It’s all a matter of aspect ratios. Typically, letterboxed IMAX films have fallen into three aspect ratios: The tighter anamorphic images have been presented in scope, or 2.39:1. This is around the aspect ratio for a digital cinema projector. 1.85:1 is the typical 35mm aspect ratio in the United States and the UK. Non-scope, or flat, animation and releases in Europe typically are at 1.66:1. On the IMAX screen, this last ratio produces letterbox bars about half the size of 1.85:1 films. The first Hollywood film to be released in the 1.66:1 ratio in IMAX was Fantasia 2000 on January 1, 2000. This aspect ratio has been confirmed with the studio.
TRON Legacy was filmed with SONY F-35 cameras on a Pace 3D rig. From what we can tell through seeing both the trailer in 1570 IMAX and the TRON Night preview in a digital IMAX, the 43 minutes of scenes that expand to 1.7:1 involve mostly CGI and green screen inserts. Now, that’s not to say that live action sets might not be involved. Years ago, at the 2003 or 2004 LFCA Conference in LA, IMAX’s David Keighley showcased 35mm stock footage that had been blown up to full IMAX size using DMR technology. The clip was included in Our Country, and it was difficult to tell from native IMAX footage.
So what will TRON Legacy look like on an IMAX screen? Here’s a quick run-through. A conventional television (4:3) has a ratio of 1.33:1. This is the same ratio used for Super 35 and many early 35mm films. Full screen 1570 IMAX is a bit tighter at 1.43:1. A typical widescreen computer monitor with a resolution of 1920 x 1200 has a ratio of 1.6:1. Fantasia 2000 was at 1.66:1. The widescreen video standard (16:9) is at 1.77:1. Most DMR releases are at 1.85:1 or 2.39:1.
Therefore, to establish a TRON image, we can expect the footage to enlarge from 2.39:1, or something resembling the current Harry Potter film, to 1.7:1, just smaller than Fantasia 2000’s image, but certainly larger than an image on your widescreen TV. Now, because of constraints on the projection equipment in MPX and digital auditoriums, this switch in aspect ratios will not be fully realized. This is because, according the LF Examiner article “The Shrinking IMAX Screen,” MPX projectors have an aspect ratio of 1.8:1 and the IMAX digital projectors only 1.9:1.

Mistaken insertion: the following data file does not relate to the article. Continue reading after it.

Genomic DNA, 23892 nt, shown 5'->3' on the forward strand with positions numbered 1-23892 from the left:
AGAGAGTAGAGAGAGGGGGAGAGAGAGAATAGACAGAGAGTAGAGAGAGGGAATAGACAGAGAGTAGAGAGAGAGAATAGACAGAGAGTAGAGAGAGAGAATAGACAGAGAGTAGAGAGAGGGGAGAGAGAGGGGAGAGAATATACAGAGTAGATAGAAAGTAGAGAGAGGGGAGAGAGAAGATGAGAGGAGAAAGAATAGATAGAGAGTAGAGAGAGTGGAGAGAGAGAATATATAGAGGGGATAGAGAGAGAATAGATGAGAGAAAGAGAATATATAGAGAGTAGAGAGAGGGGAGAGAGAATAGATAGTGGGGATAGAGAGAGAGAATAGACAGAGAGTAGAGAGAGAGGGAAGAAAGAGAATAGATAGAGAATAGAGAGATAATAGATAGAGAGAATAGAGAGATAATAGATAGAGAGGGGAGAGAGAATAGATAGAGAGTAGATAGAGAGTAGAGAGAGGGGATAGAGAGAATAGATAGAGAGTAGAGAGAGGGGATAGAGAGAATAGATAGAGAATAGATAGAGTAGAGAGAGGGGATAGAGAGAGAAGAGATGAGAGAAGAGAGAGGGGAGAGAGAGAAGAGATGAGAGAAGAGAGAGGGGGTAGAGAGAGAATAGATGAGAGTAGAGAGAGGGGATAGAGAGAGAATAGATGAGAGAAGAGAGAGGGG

A good way to compare apples to oranges is to watch The Dark Knight at home. If you watch the blu-ray version of the film, the screen will expand from 2.39:1 to 1.77:1, just slightly larger than an MPX screen. If you watch the DVD, the special features on the 2-disc set includes the IMAX scenes. However, these are shown in full 1570 frame (4:3). You’ll notice the image expand from 2.39:1 to 1.33:1, which is quite different than what’s presented on the blu-ray version. Think of the blu-ray as MPX or digital IMAX and the DVD as 1570 IMAX. Again, as I did in my JimHillMedia.com piece, I cannot emphasize enough that if you want to get the full impact of the film, you must experience it in a film-based giant screen IMAX theater meeting the specifications of the GSCA’s certification program.